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A 73-year-old white woman had a 14-month history of an extensive, disfiguring facial lesion involving the cheeks, nose, and eyelids, resulting in exposure keratopathy. A biopsy of the facial lesion established the diagnosis of cutaneous leishmania, and the lesion responded to treatment with itraconazole.
Leishmaniasis, a parasitic infection caused by a hemoflagellate protozoan of the genus Leishmania, is rarely seen in the United States. It is endemic, however, in the Mediterranean littoral, the Middle East, Africa, and Central Asia. With the current regularity of worldwide travel, physicians around the world must have an index of suspicion for this diagnosis. We describe a patient from Italy who had facial cutaneous leishmaniasis and associated bilateral ptosis, ectropion, and exposure keratopathy.
Report of a case
A 73-year-old woman who had immigrated 4 months previously from Italy, where she worked on a farm, was first seen with a chief ocular complaint of facial sores, associated with itching, burning, photophobia, and mucoid discharge. Fourteen months previously, she noted a small pimple on her nose, which gradually developed into an extensive facial lesion that did not respond to treatment with a variety of antibiotics. The medical and surgical histories were unremarkable.
External examination revealed an extensive disfiguring, verrucous facial lesion with multiple areas of crusting, lichnification, and vegetation primarily involving the nose and cheeks with extension to the eyelids (Figure 1). There was bilateral ectropion and ptosis with weakened levator palpebral superior function, requiring use of her frontalis muscles to assist in lid elevation. Visual acuity was correctable to 20/25 OD and 20/30 OS. Slitlamp examination revealed bilateral inferior superficial punctate keratopathy and palpebral conjunctival injection and hypertrophy with granulation and diffuse papillae. The results of the remainder of the ocular examination were normal. Systemic examination did not reveal any lymphadenopathy or hepatosplenomegaly.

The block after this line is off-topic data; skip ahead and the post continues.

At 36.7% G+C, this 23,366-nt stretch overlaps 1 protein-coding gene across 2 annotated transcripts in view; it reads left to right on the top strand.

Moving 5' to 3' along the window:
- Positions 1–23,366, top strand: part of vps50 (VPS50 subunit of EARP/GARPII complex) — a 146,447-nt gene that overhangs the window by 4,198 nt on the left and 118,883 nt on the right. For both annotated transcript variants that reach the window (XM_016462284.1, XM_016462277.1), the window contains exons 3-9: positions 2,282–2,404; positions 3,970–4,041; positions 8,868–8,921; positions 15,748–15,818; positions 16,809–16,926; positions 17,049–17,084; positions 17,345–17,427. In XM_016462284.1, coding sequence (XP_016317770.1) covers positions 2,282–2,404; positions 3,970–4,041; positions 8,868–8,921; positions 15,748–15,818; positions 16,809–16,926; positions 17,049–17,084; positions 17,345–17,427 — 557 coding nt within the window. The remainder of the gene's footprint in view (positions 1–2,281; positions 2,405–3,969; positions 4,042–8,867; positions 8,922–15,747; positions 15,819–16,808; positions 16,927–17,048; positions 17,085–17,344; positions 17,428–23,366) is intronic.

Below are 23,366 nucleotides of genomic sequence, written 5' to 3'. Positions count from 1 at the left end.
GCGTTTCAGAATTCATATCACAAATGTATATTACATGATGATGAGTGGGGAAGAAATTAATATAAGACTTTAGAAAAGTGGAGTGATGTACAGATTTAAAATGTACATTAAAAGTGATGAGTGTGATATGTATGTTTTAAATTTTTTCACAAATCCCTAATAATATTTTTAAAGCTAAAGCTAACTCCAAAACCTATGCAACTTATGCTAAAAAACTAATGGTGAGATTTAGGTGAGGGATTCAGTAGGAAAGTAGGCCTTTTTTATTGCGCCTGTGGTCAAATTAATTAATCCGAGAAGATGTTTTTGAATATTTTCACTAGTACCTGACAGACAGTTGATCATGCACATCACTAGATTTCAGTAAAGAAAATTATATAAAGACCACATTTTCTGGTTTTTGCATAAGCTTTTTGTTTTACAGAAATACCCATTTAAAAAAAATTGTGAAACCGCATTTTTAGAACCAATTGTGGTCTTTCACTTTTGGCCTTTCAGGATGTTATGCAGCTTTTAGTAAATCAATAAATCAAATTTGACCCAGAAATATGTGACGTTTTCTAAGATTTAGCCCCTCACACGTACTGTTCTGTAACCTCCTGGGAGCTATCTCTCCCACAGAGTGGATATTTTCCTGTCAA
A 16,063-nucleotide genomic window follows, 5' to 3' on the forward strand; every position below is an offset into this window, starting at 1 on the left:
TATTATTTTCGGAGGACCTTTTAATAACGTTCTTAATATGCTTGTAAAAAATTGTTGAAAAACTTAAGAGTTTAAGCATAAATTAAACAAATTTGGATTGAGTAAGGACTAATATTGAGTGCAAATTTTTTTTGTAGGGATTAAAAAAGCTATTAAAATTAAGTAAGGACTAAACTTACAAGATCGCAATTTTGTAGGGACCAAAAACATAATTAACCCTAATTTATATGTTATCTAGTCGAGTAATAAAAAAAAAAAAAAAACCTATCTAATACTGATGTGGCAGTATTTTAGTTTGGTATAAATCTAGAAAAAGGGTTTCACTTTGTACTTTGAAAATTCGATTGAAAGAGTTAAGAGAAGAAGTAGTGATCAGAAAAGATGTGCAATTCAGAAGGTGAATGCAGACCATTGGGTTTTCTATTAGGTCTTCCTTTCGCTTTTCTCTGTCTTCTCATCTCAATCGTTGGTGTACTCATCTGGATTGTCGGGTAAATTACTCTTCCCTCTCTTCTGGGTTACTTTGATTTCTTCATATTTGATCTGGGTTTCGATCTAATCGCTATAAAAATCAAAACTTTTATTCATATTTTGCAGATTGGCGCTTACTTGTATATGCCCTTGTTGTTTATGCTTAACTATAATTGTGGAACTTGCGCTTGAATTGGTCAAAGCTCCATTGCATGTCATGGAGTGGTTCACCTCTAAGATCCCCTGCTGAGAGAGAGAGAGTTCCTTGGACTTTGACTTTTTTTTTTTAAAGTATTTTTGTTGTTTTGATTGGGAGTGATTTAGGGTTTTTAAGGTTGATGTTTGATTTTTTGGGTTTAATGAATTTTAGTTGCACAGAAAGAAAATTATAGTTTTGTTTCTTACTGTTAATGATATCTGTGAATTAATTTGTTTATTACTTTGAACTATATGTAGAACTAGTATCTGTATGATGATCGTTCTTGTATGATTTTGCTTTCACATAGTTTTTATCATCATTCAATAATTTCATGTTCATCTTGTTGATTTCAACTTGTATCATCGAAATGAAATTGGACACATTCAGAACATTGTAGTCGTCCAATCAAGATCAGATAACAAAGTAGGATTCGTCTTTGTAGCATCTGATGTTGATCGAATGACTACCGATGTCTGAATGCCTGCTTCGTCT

External appearance of cutaneous leishmaniasis demonstrating extensive disfiguring, verrucous facial lesion with multiple areas of crusting, lichenification, vegetation, bilateral ptosis, and ectropion.
A biopsy specimen was obtained from the edge of the lesion on the cheek. Hematoxylin-eosin staining of the formalin-fixed specimen showed chronic inflammatory infiltration with focal areas of granulomatous inflammation (Figure 2, top).The inflammatory cells consisted primarily of histiocytes, plasma cells, and lymphocytes without evidence of necrosis. Multiple Leishman-Donovan bodies were present within the cytoplasm of histiocytes as well as in free form in the dermis, confirming the diagnosis of leishmaniasis (Figure 2, bottom). After 2 months of treatment with itraconazole, 100 mg orally daily, lubricating drops, and ointment, a significant improvement was noted in the facial lesions, ptosis, ectropion, and keratopathy.